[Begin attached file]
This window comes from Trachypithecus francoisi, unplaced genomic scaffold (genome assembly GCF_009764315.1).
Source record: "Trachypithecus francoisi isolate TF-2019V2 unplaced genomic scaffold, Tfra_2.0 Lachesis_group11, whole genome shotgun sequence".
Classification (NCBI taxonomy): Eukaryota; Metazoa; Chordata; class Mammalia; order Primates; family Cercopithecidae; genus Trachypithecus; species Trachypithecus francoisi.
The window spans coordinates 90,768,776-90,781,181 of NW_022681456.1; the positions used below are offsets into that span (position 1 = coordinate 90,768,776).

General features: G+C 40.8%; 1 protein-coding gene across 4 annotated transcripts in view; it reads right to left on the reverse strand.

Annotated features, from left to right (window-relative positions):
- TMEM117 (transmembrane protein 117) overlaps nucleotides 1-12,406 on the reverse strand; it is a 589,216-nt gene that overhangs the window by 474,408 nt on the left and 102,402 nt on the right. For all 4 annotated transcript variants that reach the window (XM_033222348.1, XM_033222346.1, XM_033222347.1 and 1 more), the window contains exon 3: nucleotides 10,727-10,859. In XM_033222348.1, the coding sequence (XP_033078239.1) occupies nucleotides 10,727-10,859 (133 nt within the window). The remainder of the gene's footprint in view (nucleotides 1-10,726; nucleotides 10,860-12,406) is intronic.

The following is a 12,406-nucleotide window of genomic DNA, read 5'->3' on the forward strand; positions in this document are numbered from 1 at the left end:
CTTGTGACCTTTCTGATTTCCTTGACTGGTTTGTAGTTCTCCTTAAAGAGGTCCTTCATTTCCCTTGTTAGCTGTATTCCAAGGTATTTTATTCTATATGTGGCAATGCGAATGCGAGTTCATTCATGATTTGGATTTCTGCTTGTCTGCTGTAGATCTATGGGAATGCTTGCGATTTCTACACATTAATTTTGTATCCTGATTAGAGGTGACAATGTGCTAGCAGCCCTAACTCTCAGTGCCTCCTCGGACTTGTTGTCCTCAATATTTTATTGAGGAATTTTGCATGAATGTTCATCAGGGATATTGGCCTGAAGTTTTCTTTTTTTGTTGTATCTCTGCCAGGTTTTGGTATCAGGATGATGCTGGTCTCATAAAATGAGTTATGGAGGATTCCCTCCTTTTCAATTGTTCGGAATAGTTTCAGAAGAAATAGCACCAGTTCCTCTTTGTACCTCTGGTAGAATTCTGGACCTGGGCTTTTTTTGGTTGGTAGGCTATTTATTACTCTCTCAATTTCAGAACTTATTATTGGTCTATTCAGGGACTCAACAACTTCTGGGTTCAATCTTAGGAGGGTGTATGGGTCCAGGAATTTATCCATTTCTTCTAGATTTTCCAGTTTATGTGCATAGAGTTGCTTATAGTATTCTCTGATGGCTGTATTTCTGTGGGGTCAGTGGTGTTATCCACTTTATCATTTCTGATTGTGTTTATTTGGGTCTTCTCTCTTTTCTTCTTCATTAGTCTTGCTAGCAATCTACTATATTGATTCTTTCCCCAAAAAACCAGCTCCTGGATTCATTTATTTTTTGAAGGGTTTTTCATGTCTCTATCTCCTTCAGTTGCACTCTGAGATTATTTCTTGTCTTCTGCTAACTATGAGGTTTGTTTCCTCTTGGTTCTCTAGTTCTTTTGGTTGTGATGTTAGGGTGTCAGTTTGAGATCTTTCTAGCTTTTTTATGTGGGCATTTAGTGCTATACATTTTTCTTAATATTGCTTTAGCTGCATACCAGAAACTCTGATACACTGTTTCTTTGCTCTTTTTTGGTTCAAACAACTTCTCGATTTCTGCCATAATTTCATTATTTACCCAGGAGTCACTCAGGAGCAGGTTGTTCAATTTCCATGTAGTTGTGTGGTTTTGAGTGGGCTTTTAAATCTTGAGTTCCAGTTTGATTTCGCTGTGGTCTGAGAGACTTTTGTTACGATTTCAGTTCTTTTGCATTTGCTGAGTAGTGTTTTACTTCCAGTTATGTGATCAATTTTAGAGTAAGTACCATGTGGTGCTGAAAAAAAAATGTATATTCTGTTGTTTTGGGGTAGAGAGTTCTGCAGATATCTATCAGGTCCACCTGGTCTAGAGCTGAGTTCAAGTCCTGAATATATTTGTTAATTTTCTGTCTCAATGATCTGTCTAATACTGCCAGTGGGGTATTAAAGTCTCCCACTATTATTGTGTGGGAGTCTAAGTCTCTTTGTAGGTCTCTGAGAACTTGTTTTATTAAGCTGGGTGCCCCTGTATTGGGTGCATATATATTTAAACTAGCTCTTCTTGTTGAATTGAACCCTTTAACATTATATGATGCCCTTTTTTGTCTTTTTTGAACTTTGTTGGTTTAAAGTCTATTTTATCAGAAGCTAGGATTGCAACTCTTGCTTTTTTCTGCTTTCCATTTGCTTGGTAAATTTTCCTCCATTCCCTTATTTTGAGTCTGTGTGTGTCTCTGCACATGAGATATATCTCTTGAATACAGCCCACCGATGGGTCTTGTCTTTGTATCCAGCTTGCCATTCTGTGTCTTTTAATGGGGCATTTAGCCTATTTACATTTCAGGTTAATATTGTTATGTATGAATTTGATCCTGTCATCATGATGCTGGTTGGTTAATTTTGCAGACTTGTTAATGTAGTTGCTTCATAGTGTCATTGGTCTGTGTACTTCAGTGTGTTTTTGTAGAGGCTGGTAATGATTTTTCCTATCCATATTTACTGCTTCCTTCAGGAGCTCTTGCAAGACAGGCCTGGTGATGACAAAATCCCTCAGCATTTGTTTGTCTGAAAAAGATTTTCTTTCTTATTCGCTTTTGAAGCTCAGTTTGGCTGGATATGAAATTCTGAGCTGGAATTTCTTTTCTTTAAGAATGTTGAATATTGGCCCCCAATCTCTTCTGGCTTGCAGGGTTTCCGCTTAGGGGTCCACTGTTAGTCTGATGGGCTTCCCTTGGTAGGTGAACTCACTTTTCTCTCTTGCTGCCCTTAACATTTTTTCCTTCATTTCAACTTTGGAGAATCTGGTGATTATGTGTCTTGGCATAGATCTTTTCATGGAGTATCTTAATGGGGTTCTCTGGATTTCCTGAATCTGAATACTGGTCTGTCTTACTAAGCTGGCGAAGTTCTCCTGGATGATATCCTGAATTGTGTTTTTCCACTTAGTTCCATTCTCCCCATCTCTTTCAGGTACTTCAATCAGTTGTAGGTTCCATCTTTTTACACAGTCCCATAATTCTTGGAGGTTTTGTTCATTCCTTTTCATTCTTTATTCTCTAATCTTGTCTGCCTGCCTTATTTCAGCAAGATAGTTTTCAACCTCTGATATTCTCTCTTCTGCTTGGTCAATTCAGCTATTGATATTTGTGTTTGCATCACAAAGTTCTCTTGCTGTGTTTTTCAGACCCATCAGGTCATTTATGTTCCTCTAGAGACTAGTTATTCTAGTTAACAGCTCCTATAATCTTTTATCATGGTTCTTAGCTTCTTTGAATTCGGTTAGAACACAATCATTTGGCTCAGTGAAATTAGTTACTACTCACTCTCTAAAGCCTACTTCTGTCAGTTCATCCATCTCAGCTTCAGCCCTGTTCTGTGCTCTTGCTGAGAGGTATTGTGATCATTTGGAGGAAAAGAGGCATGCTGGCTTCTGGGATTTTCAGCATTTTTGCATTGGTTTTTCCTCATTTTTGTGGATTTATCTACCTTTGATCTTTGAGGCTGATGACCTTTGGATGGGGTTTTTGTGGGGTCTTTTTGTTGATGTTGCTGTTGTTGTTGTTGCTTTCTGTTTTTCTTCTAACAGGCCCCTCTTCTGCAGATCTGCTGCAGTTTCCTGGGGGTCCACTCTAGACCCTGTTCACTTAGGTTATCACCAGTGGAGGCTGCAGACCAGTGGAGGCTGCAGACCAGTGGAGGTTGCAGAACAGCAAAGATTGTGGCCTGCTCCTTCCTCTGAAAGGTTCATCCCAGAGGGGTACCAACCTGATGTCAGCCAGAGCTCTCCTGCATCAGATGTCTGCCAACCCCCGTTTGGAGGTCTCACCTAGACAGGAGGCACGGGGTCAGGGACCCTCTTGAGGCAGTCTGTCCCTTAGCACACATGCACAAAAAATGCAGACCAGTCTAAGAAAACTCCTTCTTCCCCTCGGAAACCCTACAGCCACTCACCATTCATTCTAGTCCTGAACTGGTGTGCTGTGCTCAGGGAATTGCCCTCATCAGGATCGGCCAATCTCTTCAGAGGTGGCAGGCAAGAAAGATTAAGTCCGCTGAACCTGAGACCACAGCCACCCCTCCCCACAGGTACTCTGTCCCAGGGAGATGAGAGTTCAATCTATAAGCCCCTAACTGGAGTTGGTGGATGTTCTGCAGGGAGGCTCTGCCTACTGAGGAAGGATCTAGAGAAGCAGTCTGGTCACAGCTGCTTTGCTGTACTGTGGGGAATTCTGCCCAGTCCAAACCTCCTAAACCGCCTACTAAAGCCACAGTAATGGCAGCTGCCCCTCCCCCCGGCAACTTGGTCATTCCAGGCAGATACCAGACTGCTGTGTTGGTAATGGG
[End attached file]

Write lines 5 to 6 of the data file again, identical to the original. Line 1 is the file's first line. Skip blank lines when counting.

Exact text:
General features: G+C 40.8%; 1 protein-coding gene across 4 annotated transcripts in view; it reads right to left on the reverse strand.

Annotated features, from left to right (window-relative positions):